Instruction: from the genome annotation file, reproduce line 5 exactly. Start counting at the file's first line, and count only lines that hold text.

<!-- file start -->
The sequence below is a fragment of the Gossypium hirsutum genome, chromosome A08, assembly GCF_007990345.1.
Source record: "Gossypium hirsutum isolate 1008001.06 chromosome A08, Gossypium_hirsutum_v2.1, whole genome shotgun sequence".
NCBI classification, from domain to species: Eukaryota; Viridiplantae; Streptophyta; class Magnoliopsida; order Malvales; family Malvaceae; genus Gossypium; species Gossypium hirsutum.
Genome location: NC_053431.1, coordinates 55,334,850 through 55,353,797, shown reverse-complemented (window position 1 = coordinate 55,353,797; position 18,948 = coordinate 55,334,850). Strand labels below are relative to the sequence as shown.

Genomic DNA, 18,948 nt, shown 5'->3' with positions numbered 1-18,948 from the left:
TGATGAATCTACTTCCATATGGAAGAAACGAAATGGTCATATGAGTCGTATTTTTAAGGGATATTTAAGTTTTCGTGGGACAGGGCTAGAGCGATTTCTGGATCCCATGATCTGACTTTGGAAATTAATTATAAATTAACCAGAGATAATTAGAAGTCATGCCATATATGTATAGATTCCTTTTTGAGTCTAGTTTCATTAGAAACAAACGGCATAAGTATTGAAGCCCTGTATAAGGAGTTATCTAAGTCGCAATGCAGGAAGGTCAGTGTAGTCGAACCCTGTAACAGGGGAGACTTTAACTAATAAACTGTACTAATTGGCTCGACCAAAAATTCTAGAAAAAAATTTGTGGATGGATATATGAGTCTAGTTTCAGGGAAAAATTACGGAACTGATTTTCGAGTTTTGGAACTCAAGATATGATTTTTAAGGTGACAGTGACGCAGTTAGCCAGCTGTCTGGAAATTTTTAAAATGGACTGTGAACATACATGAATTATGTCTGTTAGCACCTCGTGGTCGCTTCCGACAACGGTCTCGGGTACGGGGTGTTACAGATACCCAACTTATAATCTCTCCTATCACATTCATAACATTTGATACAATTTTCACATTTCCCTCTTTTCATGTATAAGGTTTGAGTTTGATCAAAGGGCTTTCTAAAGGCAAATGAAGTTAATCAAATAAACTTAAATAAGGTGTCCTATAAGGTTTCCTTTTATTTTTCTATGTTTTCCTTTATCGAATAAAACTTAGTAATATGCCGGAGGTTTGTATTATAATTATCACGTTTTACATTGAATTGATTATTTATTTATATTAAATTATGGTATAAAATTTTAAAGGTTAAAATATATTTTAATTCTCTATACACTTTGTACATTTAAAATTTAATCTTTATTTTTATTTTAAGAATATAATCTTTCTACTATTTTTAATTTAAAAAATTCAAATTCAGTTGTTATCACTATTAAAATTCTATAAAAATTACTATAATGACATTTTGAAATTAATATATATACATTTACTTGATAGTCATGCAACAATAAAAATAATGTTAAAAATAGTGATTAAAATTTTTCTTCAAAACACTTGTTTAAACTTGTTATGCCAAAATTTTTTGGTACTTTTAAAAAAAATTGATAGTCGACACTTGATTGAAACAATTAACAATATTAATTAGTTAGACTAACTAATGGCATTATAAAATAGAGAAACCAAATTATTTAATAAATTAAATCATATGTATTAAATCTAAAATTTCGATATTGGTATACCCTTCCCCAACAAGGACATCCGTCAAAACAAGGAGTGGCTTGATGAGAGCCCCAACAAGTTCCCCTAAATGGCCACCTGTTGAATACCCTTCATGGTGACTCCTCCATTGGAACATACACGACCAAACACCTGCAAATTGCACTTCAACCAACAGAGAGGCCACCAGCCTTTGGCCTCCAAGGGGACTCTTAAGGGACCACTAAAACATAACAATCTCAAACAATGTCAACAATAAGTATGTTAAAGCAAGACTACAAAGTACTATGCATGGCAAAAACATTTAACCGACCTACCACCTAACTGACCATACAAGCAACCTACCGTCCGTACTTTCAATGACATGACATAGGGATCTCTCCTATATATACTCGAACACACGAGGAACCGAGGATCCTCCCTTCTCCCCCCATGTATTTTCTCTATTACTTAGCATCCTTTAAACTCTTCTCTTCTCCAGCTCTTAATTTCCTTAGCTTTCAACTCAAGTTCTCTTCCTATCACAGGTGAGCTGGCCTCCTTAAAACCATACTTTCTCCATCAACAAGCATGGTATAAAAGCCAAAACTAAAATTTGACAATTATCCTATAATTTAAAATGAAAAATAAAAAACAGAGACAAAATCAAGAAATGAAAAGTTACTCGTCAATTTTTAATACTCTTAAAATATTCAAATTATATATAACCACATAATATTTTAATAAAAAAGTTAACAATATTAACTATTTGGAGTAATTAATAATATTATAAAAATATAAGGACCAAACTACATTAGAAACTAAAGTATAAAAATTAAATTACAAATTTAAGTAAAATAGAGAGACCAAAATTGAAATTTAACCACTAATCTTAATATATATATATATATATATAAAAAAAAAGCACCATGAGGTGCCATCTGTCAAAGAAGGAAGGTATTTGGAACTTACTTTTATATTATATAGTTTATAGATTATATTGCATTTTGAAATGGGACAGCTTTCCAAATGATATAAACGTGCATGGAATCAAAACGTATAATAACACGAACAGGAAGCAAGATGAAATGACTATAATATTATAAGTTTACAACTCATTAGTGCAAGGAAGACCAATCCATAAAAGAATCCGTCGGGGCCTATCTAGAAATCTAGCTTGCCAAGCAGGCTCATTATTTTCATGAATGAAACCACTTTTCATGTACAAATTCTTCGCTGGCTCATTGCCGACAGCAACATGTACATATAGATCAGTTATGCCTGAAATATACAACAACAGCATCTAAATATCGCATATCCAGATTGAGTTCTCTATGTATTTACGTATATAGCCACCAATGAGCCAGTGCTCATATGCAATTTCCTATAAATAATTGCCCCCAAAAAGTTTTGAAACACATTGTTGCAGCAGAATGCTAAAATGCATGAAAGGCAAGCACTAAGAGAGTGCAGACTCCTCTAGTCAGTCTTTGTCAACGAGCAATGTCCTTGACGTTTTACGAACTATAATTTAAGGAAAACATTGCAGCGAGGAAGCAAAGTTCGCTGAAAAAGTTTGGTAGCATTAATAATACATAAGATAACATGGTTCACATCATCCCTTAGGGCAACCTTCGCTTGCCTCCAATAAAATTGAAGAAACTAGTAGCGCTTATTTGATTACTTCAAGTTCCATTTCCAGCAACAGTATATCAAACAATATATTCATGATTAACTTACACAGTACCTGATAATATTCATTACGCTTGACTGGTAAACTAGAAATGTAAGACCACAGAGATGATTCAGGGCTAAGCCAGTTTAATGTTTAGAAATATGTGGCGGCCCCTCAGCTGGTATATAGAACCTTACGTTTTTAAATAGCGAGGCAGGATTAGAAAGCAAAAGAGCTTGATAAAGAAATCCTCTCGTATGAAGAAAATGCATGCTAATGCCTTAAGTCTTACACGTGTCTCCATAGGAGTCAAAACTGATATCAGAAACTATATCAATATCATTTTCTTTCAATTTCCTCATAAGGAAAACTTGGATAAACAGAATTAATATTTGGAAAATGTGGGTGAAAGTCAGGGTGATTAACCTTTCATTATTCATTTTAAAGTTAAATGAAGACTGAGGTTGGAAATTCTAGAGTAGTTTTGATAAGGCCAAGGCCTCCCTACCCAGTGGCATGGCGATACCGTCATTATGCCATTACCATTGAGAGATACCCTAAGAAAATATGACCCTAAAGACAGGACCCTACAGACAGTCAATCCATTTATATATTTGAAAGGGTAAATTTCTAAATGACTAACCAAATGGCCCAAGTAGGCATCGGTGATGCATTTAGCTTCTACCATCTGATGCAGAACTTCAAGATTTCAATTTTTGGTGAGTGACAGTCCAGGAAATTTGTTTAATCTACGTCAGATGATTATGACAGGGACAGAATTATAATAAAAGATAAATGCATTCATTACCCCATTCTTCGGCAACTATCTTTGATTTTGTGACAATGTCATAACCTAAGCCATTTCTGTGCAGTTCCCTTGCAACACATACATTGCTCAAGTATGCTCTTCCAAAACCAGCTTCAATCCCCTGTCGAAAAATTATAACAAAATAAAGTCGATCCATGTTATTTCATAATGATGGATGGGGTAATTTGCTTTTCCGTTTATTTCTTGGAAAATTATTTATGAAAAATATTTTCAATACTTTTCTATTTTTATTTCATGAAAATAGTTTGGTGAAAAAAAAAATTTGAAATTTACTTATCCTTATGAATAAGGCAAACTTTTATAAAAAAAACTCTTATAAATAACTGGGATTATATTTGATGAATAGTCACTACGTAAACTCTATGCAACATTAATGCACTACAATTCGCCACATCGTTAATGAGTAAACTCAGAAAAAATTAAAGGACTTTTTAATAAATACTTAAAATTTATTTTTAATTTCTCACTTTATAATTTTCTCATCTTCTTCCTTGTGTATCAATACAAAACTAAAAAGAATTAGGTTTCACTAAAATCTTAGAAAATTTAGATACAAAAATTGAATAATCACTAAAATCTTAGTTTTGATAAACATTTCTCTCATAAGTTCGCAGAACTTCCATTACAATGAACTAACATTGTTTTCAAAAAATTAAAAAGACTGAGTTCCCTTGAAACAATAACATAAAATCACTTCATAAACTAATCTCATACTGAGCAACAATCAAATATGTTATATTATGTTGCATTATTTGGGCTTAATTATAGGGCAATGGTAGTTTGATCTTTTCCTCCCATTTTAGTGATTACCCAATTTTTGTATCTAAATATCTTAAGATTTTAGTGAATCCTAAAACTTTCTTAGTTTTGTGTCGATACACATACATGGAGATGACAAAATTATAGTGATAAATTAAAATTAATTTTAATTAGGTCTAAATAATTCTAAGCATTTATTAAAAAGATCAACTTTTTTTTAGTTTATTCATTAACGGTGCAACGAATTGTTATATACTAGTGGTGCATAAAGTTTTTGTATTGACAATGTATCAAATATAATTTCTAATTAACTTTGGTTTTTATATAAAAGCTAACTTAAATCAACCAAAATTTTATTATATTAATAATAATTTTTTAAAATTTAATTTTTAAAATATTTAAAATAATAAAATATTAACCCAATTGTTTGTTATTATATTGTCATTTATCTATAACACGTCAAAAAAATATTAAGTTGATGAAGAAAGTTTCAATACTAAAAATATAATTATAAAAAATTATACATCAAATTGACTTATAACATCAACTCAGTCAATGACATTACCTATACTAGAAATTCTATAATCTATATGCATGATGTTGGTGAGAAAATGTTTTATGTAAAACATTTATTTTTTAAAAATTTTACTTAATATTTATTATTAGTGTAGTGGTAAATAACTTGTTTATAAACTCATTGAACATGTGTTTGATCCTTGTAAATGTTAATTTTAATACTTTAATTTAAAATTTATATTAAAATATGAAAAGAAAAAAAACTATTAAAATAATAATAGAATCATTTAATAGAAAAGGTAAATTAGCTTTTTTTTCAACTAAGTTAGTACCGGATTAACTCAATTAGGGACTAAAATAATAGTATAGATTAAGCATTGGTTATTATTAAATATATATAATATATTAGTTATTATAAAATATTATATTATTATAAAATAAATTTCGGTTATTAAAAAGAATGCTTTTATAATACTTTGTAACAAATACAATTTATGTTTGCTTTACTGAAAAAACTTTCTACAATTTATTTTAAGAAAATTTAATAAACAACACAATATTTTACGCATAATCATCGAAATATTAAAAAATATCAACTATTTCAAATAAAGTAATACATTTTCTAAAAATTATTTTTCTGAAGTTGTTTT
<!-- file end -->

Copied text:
Genomic DNA, 18,948 nt, shown 5'->3' with positions numbered 1-18,948 from the left: